By adding a critical new security function to its latest Android 5.1 update to Lollipop, Google is building on efforts to make its mobile operating system more enterprise friendly.
Earlier this year the company launched an Android for Work program that is enabling multiple partners to integrate key enterprise mobility management capabilities into Android.
Under the program Google will deliver device, application and content management tools that make it easier for IT organizations to separate and manage enterprise data and applications running on personally- owned Android smartphones in the workplace.
Monday, Google announced the availability of a new “Device Protection” capability on Android 5.1 that builds on its effort to make Android smartphones a little more business- friendly. The feature is similar to the Activation Lock on the Apple iPhone in the sense that it prevents unauthorized users from using a lost or stolen Android smartphone.
According to Google, with Device Protection, a lost or stolen device will remain locked until the legitimate user signs into the device via their Google account. The device will remain locked even if it has been returned to its original factory settings, Google said. The Device Protection feature will be available on most Android 5.1 smartphones as well as on Nexus 6 and Nexus 9 handsets, the company said.
The lock functionality should help relieve at least some of the concerns that IT administrators might have in allowing employees to use Android devices to access and store business applications and data. For businesses, it reduces the danger of data leaks and data theft resulting from lost or stolen Android devices.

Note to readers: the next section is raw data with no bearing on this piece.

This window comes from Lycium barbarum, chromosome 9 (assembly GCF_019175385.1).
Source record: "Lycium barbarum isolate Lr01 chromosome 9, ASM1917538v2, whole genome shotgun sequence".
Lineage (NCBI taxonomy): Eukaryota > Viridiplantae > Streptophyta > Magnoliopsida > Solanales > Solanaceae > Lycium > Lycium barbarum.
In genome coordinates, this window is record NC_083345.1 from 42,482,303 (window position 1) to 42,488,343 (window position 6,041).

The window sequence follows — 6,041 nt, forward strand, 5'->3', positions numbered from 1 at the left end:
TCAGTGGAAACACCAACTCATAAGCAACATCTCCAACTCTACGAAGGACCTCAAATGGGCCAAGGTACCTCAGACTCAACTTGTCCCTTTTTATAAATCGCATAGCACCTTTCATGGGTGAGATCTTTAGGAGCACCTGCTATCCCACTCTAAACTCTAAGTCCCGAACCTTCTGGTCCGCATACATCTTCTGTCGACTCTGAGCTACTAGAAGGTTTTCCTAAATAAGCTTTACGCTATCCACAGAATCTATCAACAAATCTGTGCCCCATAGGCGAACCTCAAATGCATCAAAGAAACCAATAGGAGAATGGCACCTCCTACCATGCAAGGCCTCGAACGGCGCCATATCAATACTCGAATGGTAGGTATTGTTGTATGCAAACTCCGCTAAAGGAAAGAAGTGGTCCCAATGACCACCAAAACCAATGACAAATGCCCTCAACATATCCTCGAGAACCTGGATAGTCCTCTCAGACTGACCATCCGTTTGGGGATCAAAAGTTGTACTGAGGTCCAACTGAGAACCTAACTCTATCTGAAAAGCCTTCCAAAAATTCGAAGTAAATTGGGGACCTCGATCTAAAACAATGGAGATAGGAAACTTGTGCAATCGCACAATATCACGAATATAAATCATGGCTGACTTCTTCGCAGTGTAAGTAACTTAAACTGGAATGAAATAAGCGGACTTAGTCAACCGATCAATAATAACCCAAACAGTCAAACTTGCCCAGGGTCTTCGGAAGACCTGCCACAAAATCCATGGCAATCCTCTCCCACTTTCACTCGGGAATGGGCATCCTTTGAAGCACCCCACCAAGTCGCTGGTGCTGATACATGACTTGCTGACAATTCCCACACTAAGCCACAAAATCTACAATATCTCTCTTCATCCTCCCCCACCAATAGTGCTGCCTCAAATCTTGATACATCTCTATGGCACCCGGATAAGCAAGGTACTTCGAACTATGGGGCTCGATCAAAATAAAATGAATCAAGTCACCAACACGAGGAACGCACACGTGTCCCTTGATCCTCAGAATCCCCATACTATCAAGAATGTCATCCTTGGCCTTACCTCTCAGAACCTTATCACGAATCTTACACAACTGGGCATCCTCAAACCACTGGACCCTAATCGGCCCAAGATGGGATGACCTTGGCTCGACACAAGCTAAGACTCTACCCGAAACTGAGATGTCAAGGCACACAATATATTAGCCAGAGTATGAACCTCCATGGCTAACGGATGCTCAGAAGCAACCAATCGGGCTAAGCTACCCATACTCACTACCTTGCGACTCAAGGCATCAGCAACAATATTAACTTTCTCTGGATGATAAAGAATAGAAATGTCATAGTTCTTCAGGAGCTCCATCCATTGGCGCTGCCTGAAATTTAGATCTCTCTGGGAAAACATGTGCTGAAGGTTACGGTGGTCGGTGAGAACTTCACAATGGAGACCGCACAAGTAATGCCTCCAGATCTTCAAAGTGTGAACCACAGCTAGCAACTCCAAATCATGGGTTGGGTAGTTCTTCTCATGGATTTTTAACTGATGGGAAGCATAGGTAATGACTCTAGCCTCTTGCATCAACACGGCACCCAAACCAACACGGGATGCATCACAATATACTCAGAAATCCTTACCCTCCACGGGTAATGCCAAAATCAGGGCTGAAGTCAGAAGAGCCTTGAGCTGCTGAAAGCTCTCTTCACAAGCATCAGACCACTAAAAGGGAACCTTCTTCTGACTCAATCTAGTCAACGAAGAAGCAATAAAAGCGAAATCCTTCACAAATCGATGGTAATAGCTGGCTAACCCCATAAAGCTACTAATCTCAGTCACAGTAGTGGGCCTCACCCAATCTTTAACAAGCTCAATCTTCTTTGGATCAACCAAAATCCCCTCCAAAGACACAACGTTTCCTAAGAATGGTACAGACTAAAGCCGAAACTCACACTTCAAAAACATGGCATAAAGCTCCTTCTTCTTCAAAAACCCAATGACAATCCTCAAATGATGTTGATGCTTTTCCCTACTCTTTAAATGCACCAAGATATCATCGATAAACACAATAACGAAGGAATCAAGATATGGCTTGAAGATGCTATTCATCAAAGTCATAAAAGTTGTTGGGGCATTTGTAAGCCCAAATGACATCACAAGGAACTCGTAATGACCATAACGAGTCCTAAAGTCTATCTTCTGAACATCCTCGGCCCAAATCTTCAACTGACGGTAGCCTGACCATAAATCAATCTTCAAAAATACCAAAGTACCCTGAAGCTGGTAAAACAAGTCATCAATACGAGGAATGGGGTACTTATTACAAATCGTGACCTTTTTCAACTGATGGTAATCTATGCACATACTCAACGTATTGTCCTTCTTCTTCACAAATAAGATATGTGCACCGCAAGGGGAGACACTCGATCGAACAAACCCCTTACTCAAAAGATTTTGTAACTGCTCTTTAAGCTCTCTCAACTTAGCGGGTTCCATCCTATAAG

This is the second important security improvement that Google has incorporated directly in to Lollipop in recent months, said Roman Foecki, CEO of security vendor CoSoSys. In November, Google said it would add a default device encryption capability for protecting data stored on Android devices, he noted.
A similar feature has been available to iOS users for some time and shows Google’s commitment to making Android more suitable in the workplace, Foecki said.
“In the coming Android versions, we expect to see more security features to be added to Android directly from Google,” Foecki wrote in an email to eWEEK. "The company is working hard to increase its footprint in the high- margin enterprise market that has become more and more dominated by Apple's iOS.”
As a mobile operating system primarily designed for consumer use, Android, until recently lacked functions that are critical for use in the workplace.
For instance, prior to Lollipop, Android offered no easy way for IT administrators to separate business and personal content on employee- owned systems. Similarly, Google has committed to supporting default device encryption on Lollipop, but the company has not yet fully implemented that capability.
Google’s moves to bolster Android’s security capabilities appear to be a bid by the company to stem Apple’s continued and growing dominance in the enterprise market.
A recent report by Good Technology showed that iOS use is increasing among companies adopting Bring Your Own Device (BYOD) and Corporate-Owned Personally-Enabled (COPE) mobility strategies. In the final quarter of 2014, iOS devices accounted for 73 percent of all mobile devices activations in the enterprise compared to 25 percent for Android.
In regulated industries, iOS had an even bigger share, accounting for 95 percent of all mobile device activations in the legal sector, 82 percent in the public sector and 81 percent among financial services companies, according to the Good Technology report. Android fared better in particular industries such as high-tech, manufacturing and transportation.